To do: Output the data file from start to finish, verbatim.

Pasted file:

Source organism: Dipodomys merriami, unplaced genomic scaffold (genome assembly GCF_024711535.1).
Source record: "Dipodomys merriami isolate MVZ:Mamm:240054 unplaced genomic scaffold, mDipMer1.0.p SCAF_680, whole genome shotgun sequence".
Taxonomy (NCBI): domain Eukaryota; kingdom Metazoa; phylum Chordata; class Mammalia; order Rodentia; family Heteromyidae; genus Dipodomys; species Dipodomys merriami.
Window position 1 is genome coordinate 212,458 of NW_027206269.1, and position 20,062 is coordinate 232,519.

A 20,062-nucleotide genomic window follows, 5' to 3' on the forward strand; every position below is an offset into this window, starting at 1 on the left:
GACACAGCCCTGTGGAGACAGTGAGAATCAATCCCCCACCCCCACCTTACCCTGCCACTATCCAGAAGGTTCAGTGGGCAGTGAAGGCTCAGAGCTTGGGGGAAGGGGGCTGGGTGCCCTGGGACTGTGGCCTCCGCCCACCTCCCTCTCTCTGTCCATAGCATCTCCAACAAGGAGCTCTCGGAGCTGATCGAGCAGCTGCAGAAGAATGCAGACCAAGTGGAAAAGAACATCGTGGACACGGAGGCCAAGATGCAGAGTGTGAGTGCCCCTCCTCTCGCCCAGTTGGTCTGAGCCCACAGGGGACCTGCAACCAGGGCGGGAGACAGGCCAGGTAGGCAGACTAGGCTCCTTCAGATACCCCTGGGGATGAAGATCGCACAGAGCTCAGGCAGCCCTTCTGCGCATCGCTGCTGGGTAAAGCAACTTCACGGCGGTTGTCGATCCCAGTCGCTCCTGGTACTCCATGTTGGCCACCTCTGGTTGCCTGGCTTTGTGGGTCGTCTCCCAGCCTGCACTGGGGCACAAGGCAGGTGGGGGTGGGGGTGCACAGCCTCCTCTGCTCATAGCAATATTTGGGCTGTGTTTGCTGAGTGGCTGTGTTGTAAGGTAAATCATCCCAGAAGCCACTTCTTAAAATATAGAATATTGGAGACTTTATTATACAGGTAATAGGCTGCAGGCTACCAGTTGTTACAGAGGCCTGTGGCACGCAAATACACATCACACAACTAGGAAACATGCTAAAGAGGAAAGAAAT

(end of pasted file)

Source organism: Dipodomys merriami, unplaced genomic scaffold (genome assembly GCF_024711535.1).
Source record: "Dipodomys merriami isolate MVZ:Mamm:240054 unplaced genomic scaffold, mDipMer1.0.p SCAF_680, whole genome shotgun sequence".
Taxonomy (NCBI): domain Eukaryota; kingdom Metazoa; phylum Chordata; class Mammalia; order Rodentia; family Heteromyidae; genus Dipodomys; species Dipodomys merriami.
Window position 1 is genome coordinate 212,458 of NW_027206269.1, and position 20,062 is coordinate 232,519.

A 20,062-nucleotide genomic window follows, 5' to 3' on the forward strand; every position below is an offset into this window, starting at 1 on the left:
GACACAGCCCTGTGGAGACAGTGAGAATCAATCCCCCACCCCCACCTTACCCTGCCACTATCCAGAAGGTTCAGTGGGCAGTGAAGGCTCAGAGCTTGGGGGAAGGGGGCTGGGTGCCCTGGGACTGTGGCCTCCGCCCACCTCCCTCTCTCTGTCCATAGCATCTCCAACAAGGAGCTCTCGGAGCTGATCGAGCAGCTGCAGAAGAATGCAGACCAAGTGGAAAAGAACATCGTGGACACGGAGGCCAAGATGCAGAGTGTGAGTGCCCCTCCTCTCGCCCAGTTGGTCTGAGCCCACAGGGGACCTGCAACCAGGGCGGGAGACAGGCCAGGTAGGCAGACTAGGCTCCTTCAGATACCCCTGGGGATGAAGATCGCACAGAGCTCAGGCAGCCCTTCTGCGCATCGCTGCTGGGTAAAGCAACTTCACGGCGGTTGTCGATCCCAGTCGCTCCTGGTACTCCATGTTGGCCACCTCTGGTTGCCTGGCTTTGTGGGTCGTCTCCCAGCCTGCACTGGGGCACAAGGCAGGTGGGGGTGGGGGTGCACAGCCTCCTCTGCTCATAGCAATATTTGGGCTGTGTTTGCTGAGTGGCTGTGTTGTAAGGTAAATCATCCCAGAAGCCACTTCTTAAAATATAGAATATTGGAGACTTTATTATACAGGTAATAGGCTGCAGGCTACCAGTTGTTACAGAGGCCTGTGGCACGCAAATACACATCACACAACTAGGAAACATGCTAAAGAGGAAAGAAAT